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17 Circuit to state these problems in precise mathematical terms. Traditional edge detectors [17, 20] are deterministic procedures based on (discrete) dif- ferential operators. Boundaries are then regarded as weD-organized subsets of edges and the construction of boundary maps is usually considered as a second phase in which the detected edges are "cleaned," "smoothed," and otherwise massaged into structures we associate with read boundaries. A variational method proposed in [22] for boundary detection has lead to in- teresting mathematical problems, but its practical utility is uncertain. Sta- tistical methods for segmentation in remote sensing are very prevalent [9, 25] and often successful. However, until recently most techniques employed non-spatial methods, such as linear discriminant analysis. Statistical meth- ods that are truly spatial are currently gaining popularity, and an example involving texture segmentation is presented in 2.4.2. 2.3.3 Tomographic Reconstruction Tomography is an imaging technology widely used in medical diagnosis (and also in industrial inspection and other areas). The two basic types are transmission and emission tomography. The most commonly used form of transmission tomography is the "CAT-scan," whereby a radiation source rotates about the patient's body and bombards it with X-rays or other atomic particles. Those particles that pass through the body are counted, and an image (or series of images) is formed from the combined counts; fewer counts correspond to regions of higher attenuation, which may, for example, indicate the presence of tumors. In emission tomography, a pharmaceutical product is combined with a radioactive isotope and directed to a location in the patient's body, usually by injection or inhalation. The pharmaceutical is selected so that its con- centration at the target location is proportional to some organic function of interest, for example, metabolic activity or local bloocT flow. The objective is then to reconstruct the (internal) two-dimensional or three-dimensional iso- tope concentration based on counting the number of released photons that escape attenuation and are registered by arrays of detectors placed around the body. For instance' in positron emission tomography (PET), the isotope emits a positron, which, upon colliding with a nearby electron, produces two photons propagating in opposite directions. From here on the focus is on single photon emission computed tomog- raphy (SPECT), in which the isotope releases a single photon each time a radioactive decay occurs. Arrays of collimators are placed arousal the area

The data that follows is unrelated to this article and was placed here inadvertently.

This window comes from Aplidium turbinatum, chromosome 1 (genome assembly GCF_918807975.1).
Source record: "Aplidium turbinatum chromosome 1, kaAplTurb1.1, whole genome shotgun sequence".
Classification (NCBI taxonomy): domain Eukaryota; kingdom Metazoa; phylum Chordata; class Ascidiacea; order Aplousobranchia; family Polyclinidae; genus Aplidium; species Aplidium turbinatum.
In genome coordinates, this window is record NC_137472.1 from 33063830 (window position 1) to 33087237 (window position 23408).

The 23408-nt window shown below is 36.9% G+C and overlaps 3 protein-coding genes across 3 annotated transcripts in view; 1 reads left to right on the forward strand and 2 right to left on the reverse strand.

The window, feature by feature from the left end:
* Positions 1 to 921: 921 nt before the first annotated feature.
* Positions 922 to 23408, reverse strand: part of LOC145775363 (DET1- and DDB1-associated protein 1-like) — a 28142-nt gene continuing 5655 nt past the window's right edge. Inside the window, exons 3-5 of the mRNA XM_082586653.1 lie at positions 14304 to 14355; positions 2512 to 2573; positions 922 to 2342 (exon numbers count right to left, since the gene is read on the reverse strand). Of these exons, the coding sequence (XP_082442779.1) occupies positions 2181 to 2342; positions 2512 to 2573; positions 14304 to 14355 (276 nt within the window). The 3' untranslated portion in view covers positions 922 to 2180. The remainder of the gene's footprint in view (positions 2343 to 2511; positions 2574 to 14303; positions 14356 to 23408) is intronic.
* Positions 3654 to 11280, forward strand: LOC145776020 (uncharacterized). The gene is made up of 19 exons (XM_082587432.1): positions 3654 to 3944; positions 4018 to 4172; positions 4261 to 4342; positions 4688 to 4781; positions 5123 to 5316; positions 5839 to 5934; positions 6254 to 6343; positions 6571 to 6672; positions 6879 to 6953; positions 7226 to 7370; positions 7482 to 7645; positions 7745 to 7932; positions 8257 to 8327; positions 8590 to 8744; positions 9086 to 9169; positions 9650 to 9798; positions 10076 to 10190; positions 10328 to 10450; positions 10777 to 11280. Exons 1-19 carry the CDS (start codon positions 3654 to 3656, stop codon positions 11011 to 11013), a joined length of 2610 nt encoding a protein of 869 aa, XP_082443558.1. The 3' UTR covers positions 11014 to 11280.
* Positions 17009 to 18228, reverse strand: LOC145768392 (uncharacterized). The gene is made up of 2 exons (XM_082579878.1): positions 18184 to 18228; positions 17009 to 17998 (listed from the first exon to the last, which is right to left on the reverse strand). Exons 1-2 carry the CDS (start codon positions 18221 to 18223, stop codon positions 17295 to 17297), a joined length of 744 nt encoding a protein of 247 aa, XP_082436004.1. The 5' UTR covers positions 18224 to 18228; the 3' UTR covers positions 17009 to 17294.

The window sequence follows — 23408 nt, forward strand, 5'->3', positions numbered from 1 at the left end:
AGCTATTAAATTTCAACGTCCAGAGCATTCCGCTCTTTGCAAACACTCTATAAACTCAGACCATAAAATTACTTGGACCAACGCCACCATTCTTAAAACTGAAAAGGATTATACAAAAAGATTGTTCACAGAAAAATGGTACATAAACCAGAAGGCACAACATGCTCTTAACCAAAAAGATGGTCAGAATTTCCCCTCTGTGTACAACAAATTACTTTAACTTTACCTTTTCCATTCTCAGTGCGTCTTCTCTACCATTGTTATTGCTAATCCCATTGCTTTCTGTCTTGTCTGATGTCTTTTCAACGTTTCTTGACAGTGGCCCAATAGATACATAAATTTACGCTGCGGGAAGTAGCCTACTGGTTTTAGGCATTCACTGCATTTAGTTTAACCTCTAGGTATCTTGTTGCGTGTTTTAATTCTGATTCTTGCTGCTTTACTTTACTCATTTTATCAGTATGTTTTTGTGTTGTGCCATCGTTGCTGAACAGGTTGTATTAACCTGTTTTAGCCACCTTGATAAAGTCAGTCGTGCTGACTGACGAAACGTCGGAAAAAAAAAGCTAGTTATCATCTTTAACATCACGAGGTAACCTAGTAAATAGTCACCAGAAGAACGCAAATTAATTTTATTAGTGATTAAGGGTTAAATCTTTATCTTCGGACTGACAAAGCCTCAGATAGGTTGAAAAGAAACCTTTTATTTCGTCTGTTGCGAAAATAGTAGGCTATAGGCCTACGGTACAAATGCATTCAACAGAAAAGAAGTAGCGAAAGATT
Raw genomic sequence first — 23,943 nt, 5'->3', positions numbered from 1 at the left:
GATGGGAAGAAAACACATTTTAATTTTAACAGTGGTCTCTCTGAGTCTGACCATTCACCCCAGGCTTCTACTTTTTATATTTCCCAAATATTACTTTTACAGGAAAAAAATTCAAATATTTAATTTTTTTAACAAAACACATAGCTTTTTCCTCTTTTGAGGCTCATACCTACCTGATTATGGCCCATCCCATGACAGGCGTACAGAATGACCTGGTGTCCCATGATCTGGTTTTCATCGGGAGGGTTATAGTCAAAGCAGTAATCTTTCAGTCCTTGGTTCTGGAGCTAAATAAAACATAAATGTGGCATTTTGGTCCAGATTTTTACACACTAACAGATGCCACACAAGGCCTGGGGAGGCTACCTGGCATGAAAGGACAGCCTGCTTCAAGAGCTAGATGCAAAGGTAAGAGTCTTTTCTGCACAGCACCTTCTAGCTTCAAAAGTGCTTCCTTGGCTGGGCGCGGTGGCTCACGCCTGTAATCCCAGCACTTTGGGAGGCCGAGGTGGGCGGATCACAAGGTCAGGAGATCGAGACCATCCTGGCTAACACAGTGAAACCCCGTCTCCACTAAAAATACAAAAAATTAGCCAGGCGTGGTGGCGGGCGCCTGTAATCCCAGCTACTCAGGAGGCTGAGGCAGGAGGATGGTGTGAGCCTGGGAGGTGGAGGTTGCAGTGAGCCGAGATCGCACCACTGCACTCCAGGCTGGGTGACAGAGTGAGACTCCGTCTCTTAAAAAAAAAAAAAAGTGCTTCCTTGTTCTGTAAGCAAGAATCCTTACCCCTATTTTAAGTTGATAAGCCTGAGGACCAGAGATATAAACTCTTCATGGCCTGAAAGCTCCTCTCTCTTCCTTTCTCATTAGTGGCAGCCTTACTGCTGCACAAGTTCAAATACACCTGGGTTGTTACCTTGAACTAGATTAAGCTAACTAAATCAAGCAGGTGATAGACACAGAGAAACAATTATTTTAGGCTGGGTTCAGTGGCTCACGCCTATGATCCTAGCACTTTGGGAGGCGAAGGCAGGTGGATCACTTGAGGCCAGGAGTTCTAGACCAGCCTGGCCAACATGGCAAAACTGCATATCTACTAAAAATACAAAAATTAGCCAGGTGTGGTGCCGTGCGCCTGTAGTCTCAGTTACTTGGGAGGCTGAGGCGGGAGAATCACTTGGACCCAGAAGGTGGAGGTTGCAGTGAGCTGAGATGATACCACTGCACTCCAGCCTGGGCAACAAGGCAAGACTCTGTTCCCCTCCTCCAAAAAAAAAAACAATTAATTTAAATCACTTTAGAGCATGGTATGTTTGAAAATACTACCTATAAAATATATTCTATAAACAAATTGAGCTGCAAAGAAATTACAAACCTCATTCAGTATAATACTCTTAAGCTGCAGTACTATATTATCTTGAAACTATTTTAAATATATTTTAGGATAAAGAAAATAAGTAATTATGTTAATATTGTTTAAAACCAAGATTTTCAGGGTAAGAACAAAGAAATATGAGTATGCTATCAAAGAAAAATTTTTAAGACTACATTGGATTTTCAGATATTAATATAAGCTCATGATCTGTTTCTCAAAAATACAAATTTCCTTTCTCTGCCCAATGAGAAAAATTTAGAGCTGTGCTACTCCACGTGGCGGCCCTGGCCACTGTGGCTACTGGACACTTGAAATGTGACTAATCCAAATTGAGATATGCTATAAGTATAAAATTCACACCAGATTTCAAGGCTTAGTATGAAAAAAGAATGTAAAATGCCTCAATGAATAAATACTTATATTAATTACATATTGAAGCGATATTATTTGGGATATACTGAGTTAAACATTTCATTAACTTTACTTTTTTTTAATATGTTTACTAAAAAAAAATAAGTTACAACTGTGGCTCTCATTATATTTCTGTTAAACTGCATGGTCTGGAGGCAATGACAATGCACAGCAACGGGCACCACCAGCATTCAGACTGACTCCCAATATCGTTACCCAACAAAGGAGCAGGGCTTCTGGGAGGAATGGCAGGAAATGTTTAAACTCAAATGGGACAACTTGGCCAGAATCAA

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18 of interest and capture photons that escape attenuation and whose trajecto- ries carry them down the collimator. The problem is then to reconstruct the isotope concentration from the photon counts and is similar to the inverse problems mentioned in 2.3.1. The dominant physical effect is photon attenuation, by which photons are annihilated and their energy absorbed by body matter. Other significant effects are photon scattering and background radiation, as well as those effects induced by the sensors. Attenuation is accurately described by a single function ~ whose values are known for bone, muscle, and so on, and for various photon energies. The incorporation of scattering and other effects is more subtle [134. We formalize the SPECT reconstruction problem as follows [12, 274. Let Mu) be the isotope density defined on some domain So, which is usually taken as a two-dimensional region corresponding to a cross section of the body. The detectors A, j = 1,...,m, are arranged on a linear array at equally spaced intervals, and the array is positioned at equally spaced angles Ok, k = 1, . . ., n, for the same time duration at each angle. Let T = ~ (oh, Ok ~ : j = 1, . . . ,m; k = 1, . . . ,n). The total number of observed photons is an array y = {y': t ~ T). Assuming that the photons generated in regions So are governed by a spatially nonhomogeneous Poisson process with mean x~u) at the point u ~ So, the observation y is a realization from another nonhomogeneous Poisson process, Y = {Y~: t ~ T3, with mean ~ BY = Ax, (2.3) where the linear operator A incorporates attenuation (via the attenuates! Radon transform) and other physical effects [134. Hence, the conditional probability distribution of Y given x is P(Y = yin) = II ~ )t expel(Ax)~. ACT t- (2.4) For computational purposes, the region So is discretized into a grid S of pixels. Then x = fXi: i ~ ST represents a piecewise constant approximation ~ , ~ ~ of Mu), and the operator A becomes a matrix A = (a',,i, t ~ T. ~ ~ S. The oldest, and still current, method used for reconstructing x from y is back-projection, which essentially inverts (2.3), and is not very accurate. A more recent method [27] is that of maximum likelihood (ML), i.e., maximize P(y~x) with respect to x, which is implemented with the expectation maxi- mization (EM) algorithm. However it has been widely realized that the ME . ~ _ ~ ~ ~ ~ . ~